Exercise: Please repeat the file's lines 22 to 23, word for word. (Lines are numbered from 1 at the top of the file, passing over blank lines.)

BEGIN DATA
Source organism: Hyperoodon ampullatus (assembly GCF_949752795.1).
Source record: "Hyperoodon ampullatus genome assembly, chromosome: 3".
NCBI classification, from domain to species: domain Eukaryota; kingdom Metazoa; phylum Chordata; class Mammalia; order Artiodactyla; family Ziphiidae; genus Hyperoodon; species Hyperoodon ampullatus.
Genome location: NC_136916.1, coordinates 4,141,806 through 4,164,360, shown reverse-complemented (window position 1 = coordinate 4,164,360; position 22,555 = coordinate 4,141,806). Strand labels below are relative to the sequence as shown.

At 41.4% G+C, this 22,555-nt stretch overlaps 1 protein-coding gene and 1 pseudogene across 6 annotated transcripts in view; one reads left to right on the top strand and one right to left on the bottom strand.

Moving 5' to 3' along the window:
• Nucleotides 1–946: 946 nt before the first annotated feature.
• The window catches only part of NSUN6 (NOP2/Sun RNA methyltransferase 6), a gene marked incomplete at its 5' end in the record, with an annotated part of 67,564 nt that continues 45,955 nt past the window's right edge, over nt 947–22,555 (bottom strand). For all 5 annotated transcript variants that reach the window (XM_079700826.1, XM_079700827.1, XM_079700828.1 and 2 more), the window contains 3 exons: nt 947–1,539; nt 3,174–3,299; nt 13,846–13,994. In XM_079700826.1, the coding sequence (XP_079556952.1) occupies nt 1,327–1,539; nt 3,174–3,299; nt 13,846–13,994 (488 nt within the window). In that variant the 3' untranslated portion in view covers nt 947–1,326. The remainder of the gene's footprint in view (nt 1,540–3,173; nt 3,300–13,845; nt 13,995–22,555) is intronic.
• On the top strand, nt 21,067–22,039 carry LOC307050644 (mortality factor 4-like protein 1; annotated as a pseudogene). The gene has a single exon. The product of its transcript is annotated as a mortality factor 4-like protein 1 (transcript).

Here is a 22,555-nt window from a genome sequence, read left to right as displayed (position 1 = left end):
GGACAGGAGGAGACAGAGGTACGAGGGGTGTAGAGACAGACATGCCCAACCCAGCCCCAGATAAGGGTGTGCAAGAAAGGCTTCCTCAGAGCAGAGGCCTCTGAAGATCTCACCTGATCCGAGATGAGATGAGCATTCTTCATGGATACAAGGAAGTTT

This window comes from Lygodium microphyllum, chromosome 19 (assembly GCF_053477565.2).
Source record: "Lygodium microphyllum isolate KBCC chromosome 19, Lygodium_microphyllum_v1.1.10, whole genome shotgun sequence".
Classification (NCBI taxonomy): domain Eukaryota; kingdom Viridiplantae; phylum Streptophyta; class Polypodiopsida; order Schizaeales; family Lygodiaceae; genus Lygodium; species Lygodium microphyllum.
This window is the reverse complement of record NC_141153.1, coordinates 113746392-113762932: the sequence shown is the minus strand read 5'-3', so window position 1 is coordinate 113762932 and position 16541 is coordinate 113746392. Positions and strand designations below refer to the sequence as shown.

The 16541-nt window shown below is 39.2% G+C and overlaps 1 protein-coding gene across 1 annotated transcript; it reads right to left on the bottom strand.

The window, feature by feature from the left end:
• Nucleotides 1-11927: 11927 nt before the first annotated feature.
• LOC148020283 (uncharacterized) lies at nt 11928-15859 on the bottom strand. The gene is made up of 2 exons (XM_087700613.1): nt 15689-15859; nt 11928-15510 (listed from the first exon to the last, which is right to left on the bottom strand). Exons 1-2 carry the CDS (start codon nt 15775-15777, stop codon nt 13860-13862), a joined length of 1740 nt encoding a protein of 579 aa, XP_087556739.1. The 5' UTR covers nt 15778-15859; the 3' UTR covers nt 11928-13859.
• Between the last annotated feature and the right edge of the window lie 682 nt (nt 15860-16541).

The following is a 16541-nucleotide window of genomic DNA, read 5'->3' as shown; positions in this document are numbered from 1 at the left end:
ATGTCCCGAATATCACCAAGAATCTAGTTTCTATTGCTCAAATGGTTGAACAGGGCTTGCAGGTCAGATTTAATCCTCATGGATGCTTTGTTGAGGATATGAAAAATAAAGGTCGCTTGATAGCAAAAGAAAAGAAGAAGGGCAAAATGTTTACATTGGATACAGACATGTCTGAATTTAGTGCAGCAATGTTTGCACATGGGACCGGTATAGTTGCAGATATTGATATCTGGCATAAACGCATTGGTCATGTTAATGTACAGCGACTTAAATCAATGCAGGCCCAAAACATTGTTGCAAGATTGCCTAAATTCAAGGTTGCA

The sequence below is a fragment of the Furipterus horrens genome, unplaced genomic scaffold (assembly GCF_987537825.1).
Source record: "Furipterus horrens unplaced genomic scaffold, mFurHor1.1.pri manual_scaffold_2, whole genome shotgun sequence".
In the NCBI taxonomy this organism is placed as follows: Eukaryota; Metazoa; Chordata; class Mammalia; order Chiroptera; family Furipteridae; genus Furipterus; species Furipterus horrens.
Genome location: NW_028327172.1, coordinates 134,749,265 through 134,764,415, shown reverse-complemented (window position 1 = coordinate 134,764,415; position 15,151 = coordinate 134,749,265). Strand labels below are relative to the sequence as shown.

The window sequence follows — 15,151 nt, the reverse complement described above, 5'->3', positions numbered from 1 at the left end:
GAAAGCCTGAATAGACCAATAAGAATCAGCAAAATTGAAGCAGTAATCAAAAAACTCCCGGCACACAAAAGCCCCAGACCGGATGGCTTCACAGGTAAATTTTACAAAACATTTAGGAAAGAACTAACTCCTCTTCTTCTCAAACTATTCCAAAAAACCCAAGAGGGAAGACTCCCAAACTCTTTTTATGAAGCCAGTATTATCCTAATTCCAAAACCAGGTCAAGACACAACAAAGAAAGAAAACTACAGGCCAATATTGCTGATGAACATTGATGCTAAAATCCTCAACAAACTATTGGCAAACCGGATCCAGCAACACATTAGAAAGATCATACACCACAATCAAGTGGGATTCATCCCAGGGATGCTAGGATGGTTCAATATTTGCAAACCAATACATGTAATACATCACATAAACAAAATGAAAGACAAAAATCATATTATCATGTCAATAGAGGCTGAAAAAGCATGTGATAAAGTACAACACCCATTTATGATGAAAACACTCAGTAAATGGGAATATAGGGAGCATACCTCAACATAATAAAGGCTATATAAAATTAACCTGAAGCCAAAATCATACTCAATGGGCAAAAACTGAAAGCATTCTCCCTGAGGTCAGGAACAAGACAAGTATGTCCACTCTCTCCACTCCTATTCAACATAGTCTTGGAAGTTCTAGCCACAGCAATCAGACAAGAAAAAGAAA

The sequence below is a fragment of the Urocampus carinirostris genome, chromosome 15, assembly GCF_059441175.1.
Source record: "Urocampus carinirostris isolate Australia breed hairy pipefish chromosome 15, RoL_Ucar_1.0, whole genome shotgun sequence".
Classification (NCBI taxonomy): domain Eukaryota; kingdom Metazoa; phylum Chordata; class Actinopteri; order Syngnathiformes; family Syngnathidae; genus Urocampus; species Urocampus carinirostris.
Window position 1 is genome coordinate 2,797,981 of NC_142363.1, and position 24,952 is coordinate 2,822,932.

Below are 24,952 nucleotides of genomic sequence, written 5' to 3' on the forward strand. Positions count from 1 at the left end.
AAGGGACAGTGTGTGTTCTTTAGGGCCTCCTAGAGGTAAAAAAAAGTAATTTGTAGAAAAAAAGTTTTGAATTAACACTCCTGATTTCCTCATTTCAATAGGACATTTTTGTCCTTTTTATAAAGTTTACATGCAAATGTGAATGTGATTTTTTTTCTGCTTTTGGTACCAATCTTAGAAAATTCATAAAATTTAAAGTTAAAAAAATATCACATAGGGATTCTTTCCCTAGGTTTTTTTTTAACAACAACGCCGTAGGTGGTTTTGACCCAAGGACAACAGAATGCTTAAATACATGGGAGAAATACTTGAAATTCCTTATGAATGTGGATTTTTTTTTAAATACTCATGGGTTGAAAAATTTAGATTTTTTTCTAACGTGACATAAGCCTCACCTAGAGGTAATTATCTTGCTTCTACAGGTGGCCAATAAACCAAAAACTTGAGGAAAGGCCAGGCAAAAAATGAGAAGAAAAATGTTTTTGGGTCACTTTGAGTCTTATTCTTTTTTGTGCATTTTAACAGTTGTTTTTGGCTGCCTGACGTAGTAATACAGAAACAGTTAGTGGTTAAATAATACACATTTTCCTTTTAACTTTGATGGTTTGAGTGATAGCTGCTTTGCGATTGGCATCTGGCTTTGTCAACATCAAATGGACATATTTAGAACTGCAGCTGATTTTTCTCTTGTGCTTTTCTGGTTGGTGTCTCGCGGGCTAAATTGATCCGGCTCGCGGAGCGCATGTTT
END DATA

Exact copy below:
ATGTCCCGAATATCACCAAGAATCTAGTTTCTATTGCTCAAATGGTTGAACAGGGCTTGCAGGTCAGATTTAATCCTCATGGATGCTTTGTTGAGGATATGAAAAATAAAGGTCGCTTGATAGCAAAAGAAAAGAAGAAGGGCAAAATGTTTACATTGGATACAGACATGTCTGAATTTAGTGCAGCAATGTTTGCACATGGGACCGGTATAGTTGCAGATATTGATATCTGGCATAAACGCATTGGTCATGTTAATGTACAGCGACTTAAATCAATGCAGGCCCAAAACATTGTTGCAAGATTGCCTAAATTCAAGGTTGCA

The sequence below is a fragment of the Furipterus horrens genome, unplaced genomic scaffold (assembly GCF_987537825.1).